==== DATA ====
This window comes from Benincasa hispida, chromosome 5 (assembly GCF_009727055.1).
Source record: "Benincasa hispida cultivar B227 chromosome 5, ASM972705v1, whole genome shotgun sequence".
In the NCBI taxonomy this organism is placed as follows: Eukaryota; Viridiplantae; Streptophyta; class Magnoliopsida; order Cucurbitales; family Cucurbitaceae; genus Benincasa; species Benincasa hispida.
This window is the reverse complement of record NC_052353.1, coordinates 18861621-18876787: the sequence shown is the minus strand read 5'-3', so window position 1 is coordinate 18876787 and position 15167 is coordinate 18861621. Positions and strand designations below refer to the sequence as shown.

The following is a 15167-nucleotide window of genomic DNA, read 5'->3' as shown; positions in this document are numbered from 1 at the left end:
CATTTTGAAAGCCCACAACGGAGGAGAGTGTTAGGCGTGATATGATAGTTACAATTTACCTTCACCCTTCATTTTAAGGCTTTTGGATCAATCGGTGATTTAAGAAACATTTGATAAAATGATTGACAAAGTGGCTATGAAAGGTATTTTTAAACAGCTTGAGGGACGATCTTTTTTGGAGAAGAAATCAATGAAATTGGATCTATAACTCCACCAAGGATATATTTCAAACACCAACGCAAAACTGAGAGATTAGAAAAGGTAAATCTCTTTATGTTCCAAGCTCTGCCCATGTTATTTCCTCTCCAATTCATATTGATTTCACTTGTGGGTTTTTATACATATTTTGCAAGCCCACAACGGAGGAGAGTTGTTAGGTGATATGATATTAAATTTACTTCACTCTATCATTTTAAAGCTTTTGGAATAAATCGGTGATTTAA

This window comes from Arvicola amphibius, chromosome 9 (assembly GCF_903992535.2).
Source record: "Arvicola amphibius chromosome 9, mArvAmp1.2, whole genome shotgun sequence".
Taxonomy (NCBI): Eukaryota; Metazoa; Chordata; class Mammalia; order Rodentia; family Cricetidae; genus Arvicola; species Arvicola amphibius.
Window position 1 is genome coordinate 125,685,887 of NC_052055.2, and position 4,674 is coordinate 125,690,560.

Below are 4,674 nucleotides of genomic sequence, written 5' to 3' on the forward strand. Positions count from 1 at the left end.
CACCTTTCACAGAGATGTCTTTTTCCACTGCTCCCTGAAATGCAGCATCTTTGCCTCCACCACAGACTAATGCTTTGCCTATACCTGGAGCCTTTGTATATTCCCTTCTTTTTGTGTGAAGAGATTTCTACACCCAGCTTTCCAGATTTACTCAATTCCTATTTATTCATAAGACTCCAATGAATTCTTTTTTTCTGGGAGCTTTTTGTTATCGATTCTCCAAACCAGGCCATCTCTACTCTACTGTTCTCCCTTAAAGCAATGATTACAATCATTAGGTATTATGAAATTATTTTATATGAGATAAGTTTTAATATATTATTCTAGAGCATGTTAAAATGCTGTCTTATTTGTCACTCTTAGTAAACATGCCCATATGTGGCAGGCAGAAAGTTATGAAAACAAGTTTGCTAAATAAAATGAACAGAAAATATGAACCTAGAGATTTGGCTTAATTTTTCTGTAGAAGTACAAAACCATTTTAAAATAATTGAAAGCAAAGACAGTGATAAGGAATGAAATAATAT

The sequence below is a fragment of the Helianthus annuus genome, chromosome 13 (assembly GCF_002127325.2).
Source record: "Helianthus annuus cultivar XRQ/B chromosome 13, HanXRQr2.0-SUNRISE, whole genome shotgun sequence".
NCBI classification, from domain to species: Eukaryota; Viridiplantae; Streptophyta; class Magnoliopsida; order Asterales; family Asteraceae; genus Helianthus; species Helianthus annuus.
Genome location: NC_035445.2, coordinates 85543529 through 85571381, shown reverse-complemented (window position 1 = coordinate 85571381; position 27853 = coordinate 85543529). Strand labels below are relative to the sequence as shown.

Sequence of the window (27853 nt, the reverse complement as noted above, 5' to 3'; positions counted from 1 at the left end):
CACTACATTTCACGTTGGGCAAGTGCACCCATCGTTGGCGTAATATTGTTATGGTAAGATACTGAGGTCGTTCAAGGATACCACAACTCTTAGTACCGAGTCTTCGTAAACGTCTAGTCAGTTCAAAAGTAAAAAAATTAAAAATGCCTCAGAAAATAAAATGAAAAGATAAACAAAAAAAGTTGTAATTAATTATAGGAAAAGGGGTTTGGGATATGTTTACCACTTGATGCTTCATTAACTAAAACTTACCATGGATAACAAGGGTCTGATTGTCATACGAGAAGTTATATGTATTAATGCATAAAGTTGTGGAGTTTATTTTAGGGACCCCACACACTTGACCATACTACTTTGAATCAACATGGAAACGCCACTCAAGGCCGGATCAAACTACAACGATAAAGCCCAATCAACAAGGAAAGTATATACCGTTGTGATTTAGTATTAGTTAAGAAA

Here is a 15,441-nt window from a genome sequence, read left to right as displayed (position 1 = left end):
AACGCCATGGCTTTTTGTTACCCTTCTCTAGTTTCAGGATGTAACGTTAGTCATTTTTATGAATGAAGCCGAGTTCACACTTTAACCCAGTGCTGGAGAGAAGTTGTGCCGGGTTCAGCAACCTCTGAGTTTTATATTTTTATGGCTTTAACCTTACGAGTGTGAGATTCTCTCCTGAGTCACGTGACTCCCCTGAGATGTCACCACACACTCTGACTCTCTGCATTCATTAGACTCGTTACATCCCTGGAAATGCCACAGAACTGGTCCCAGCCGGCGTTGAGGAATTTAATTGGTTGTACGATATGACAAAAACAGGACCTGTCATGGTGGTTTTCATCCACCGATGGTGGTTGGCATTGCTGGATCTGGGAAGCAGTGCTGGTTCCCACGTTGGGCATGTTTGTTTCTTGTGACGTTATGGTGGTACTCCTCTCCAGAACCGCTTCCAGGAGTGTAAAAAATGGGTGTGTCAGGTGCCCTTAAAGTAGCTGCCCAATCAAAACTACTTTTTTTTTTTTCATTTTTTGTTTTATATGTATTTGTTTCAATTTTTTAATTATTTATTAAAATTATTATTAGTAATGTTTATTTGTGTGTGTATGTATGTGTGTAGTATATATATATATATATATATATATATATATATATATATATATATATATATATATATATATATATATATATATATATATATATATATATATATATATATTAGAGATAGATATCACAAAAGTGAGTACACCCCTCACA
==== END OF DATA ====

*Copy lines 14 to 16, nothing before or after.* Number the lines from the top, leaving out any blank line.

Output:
Source record: "Helianthus annuus cultivar XRQ/B chromosome 13, HanXRQr2.0-SUNRISE, whole genome shotgun sequence".
NCBI classification, from domain to species: Eukaryota; Viridiplantae; Streptophyta; class Magnoliopsida; order Asterales; family Asteraceae; genus Helianthus; species Helianthus annuus.
Genome location: NC_035445.2, coordinates 85543529 through 85571381, shown reverse-complemented (window position 1 = coordinate 85571381; position 27853 = coordinate 85543529). Strand labels below are relative to the sequence as shown.